While Bali’s famous waterfalls become rather depleted during the dry season, increased rainfall in the wet season causes more water to cascade down the cliffs in an incredible display of power. The lush, green foliage surrounding the falls also adds to the spectacular natural phenomenon.

Bali’s jungles and rice paddies really thrive during the rainy season too.

The rice harvest takes place in the terraces around Ubud between April and May, which means that February to April is a great time to see the dense green and yellow rice fields at their finest. Tegalalang and Jatiluwih Rice Terraces are two of the best to visit around this time.

Cons of visiting Bali during rainy season

Of course, there are also some downsides to visiting Bali during the wet season…

It’s WET!

The obvious downside of visiting Bali during rainy season is that you’re going to get WET!

You never know when you’re going to get caught in a spontaneous downpour. And even if you do see it coming, you’re probably going to have to head out in the rain at some point anyway.

If you’re really not a fan of the rain, it’s best to avoid rainy season anywhere you visit.

There are more mosquitos

Bali’s rainy season is also mosquito season.

Mosquitos are one of the few bug species that thrive in the rain, rather than avoiding it. They also love moisture and humidity, so the biggest influx usually occurs straight after a big storm.

Mosquitos are a problem all across Bali during rainy season. But you can expect to find the most in the jungle-heavy areas and around the rice terraces.

Occasional flooding

Unfortunately, Bali’s infrastructure isn’t quite cut out to handle the amount of rain the island has got in recent years.

During particularly bad storms or a heavy few days of rain, flooding and landslides are common in rural lowland areas. On occasion, flooding can also occur in the more touristy coastal areas such as Kuta and Seminyak.

Usually the floods won’t affect hotels and resorts, but they can cause disruptions to the roads and even leak into some older buildings.

Traffic is bad

When the weather gets bad in Bali, so does the traffic.

Due to a mix of poor road conditions, occasional flooding, decreased visibility, and more people on the roads, you may find journey times dramatically increase. Especially if you’re attempting to shelter from the rain by taking a car rather than a bike.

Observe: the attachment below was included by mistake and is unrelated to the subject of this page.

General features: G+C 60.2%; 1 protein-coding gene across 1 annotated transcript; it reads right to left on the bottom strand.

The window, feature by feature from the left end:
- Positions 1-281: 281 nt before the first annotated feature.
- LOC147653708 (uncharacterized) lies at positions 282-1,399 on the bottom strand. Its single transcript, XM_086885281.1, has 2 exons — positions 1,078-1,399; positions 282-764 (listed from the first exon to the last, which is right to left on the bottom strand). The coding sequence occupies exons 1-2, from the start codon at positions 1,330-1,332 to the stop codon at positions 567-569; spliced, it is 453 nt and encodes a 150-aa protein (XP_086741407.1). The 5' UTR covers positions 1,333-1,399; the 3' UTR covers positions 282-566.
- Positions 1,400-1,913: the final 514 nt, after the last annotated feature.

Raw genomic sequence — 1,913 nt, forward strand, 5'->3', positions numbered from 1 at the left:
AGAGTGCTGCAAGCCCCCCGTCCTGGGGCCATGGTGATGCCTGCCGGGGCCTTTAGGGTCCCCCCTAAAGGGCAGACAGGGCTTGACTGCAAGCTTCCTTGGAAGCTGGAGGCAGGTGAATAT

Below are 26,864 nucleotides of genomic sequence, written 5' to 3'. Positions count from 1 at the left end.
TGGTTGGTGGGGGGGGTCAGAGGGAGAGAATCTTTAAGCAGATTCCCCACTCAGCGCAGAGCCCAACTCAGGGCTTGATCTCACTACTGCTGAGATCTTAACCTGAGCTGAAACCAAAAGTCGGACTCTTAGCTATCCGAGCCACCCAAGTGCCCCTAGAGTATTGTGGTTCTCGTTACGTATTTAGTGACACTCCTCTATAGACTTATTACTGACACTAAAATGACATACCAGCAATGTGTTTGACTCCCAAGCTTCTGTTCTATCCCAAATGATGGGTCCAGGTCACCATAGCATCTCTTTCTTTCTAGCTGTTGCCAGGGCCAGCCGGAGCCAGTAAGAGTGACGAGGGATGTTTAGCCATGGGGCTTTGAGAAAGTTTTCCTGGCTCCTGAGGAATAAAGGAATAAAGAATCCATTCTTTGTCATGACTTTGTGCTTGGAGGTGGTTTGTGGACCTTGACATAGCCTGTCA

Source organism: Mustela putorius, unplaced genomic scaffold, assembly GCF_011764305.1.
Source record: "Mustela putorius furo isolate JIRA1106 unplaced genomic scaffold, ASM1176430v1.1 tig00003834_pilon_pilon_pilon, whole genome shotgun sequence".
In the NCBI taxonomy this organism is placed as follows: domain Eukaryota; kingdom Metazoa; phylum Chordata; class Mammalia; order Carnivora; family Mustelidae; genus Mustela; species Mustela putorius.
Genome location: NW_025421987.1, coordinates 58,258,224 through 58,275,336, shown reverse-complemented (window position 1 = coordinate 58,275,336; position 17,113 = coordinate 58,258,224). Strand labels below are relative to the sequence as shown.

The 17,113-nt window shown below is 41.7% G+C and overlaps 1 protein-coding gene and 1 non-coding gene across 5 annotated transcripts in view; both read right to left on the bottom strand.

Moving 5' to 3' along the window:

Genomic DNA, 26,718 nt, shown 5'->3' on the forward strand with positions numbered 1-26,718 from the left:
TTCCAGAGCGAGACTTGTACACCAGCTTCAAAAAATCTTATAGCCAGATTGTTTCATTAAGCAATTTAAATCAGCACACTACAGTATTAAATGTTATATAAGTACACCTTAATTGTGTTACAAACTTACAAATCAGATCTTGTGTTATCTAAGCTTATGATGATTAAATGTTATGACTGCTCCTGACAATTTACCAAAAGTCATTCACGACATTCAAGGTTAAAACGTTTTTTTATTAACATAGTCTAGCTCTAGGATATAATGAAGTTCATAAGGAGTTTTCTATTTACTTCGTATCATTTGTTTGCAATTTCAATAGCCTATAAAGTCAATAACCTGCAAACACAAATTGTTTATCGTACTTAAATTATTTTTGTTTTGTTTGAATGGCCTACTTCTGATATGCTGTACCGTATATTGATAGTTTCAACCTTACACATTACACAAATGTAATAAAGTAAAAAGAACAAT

Getting a GoJek/Grab can be challenging

Girl wearing helmet on a GoJek bike taxi in Bali during rainy season

Just as you don’t enjoy being out on the roads in the rain, neither do Grab and GoJek (Bali taxi) drivers.

Bike taxi drivers tend to shelter from the rain during particularly bad downpours, resulting in fewer drivers available to pick you up.

On the other hand, car taxis are in such high demand that it’s either impossible to get one or you’ll end up waiting a long time for one to accept your request and arrive to wherever you are.

You may also struggle to order food delivery through the GoFood and Grab Food apps during storms due to significantly increased demand and fewer drivers around.

Sea conditions are rough

Visiting beautiful Nusa Pedina and the Gili Islands are some of the most popular things to do on a trip to Bali.

However, getting to these small islands is only possible using local ferries and boats – something that can be a little more challenging during monsoon season when sea conditions are particularly rough.

Bali ferries have an unfortunate reputation for still running during stormy sea conditions, resulting in extremely turbulent journeys and even the occasional capsizing boat.

If you get nervous on boats or are easily seasick, it may be better to avoid taking a ferry on a rainy day in Bali.

During particularly bad storms, ferries between the islands may eventually get canceled. These cancellations could either leave you stranded on an island or disrupt your entire trip itinerary.